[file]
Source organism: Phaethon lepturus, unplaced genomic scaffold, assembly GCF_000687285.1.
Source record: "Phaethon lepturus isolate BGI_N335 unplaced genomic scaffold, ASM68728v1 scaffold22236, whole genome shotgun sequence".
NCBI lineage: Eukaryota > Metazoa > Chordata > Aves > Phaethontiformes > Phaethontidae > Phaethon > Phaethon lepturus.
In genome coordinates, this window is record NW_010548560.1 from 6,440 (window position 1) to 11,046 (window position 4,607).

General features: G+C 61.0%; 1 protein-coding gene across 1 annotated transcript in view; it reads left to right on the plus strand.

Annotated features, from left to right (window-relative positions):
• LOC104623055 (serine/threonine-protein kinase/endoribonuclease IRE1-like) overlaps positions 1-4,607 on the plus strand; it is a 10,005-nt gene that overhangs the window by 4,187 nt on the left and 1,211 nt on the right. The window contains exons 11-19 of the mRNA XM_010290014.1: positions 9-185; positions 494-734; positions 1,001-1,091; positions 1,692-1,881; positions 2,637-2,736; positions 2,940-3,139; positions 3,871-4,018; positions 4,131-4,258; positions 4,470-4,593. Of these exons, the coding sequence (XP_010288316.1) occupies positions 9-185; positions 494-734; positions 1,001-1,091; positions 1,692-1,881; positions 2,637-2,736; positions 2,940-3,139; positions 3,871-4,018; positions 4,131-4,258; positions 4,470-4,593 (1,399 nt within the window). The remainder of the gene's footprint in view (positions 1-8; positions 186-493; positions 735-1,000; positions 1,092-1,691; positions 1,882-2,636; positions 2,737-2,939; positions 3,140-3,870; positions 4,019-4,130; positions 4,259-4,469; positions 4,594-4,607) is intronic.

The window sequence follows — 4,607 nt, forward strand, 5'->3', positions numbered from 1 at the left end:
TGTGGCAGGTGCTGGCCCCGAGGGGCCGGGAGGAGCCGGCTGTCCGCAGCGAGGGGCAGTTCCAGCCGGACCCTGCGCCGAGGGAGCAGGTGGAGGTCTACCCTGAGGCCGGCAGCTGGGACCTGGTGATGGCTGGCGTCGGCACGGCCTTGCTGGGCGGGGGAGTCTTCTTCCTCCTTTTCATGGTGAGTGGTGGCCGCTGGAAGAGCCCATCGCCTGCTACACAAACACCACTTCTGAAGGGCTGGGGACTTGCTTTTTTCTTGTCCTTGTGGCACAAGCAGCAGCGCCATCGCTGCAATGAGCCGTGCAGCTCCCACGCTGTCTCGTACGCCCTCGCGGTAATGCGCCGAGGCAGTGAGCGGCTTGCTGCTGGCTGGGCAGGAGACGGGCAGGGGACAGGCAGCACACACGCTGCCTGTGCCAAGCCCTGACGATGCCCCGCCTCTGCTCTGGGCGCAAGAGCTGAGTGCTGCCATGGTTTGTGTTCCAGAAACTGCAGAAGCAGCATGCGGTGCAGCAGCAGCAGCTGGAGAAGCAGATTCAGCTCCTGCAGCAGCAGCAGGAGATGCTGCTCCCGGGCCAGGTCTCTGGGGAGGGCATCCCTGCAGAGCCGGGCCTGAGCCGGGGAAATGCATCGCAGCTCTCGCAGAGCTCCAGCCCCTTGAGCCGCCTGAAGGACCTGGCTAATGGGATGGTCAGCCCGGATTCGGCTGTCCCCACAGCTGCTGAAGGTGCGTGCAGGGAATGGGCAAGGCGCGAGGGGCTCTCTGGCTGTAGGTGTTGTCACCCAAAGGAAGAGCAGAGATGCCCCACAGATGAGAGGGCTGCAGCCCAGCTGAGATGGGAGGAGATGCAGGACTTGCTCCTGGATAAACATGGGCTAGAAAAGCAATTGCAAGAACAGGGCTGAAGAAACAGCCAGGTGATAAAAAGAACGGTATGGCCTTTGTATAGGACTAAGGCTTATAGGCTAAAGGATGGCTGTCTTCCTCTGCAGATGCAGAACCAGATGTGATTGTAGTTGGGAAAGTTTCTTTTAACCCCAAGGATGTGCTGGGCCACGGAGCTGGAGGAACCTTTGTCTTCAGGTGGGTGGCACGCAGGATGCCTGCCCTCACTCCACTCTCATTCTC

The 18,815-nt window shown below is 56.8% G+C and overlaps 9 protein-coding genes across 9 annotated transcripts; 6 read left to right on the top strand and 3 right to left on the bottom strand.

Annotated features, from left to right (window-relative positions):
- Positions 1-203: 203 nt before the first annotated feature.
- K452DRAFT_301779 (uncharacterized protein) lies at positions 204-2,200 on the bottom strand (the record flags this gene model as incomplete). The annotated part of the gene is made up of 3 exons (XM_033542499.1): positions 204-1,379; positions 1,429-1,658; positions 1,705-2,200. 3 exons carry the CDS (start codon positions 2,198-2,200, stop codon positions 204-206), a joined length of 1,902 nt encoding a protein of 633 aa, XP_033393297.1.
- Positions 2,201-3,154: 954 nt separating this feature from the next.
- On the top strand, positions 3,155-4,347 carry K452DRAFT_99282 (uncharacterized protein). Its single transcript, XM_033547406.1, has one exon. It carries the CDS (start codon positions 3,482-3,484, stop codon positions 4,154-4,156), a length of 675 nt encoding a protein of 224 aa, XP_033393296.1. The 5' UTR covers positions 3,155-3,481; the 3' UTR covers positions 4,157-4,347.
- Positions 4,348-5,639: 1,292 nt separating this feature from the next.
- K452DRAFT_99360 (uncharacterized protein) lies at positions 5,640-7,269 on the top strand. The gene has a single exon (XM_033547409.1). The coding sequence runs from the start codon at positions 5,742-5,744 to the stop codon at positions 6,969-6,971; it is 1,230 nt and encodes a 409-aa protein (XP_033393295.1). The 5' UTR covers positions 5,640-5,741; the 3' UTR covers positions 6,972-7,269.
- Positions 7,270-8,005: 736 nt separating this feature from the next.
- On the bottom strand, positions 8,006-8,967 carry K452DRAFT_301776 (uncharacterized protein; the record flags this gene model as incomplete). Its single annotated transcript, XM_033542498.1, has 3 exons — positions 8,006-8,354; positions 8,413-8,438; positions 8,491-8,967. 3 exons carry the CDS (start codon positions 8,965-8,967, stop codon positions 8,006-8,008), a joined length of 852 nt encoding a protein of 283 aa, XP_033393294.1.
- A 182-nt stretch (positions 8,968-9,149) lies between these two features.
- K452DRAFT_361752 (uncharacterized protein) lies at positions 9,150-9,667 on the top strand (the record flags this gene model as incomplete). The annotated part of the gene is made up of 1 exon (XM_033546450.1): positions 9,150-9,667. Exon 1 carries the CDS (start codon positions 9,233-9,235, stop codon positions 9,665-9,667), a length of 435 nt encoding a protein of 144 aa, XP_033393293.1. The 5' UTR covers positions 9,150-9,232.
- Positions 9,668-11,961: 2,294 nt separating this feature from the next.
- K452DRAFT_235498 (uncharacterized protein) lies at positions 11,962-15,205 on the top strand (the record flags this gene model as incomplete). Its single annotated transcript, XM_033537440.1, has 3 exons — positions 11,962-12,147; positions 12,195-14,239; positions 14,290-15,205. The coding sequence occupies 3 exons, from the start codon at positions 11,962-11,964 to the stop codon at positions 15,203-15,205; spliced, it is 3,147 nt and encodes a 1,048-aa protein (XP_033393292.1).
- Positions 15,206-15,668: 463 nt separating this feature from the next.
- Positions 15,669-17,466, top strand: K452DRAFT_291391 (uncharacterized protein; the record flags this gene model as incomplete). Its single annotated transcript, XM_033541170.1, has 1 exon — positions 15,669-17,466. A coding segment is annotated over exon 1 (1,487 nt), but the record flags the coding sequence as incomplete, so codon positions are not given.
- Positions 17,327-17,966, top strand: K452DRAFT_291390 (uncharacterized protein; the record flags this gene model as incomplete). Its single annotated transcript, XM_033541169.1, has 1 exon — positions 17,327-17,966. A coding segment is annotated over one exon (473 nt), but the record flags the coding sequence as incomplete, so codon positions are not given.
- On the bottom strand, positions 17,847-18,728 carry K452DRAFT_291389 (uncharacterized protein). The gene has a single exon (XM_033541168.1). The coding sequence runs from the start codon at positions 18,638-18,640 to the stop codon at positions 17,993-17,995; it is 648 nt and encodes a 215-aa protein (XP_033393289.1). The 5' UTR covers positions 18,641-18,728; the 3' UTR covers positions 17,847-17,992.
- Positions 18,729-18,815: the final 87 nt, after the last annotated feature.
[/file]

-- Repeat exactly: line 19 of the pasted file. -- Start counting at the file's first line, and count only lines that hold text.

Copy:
- On the bottom strand, positions 8,006-8,967 carry K452DRAFT_301776 (uncharacterized protein; the record flags this gene model as incomplete). Its single annotated transcript, XM_033542498.1, has 3 exons — positions 8,006-8,354; positions 8,413-8,438; positions 8,491-8,967. 3 exons carry the CDS (start codon positions 8,965-8,967, stop codon positions 8,006-8,008), a joined length of 852 nt encoding a protein of 283 aa, XP_033393294.1.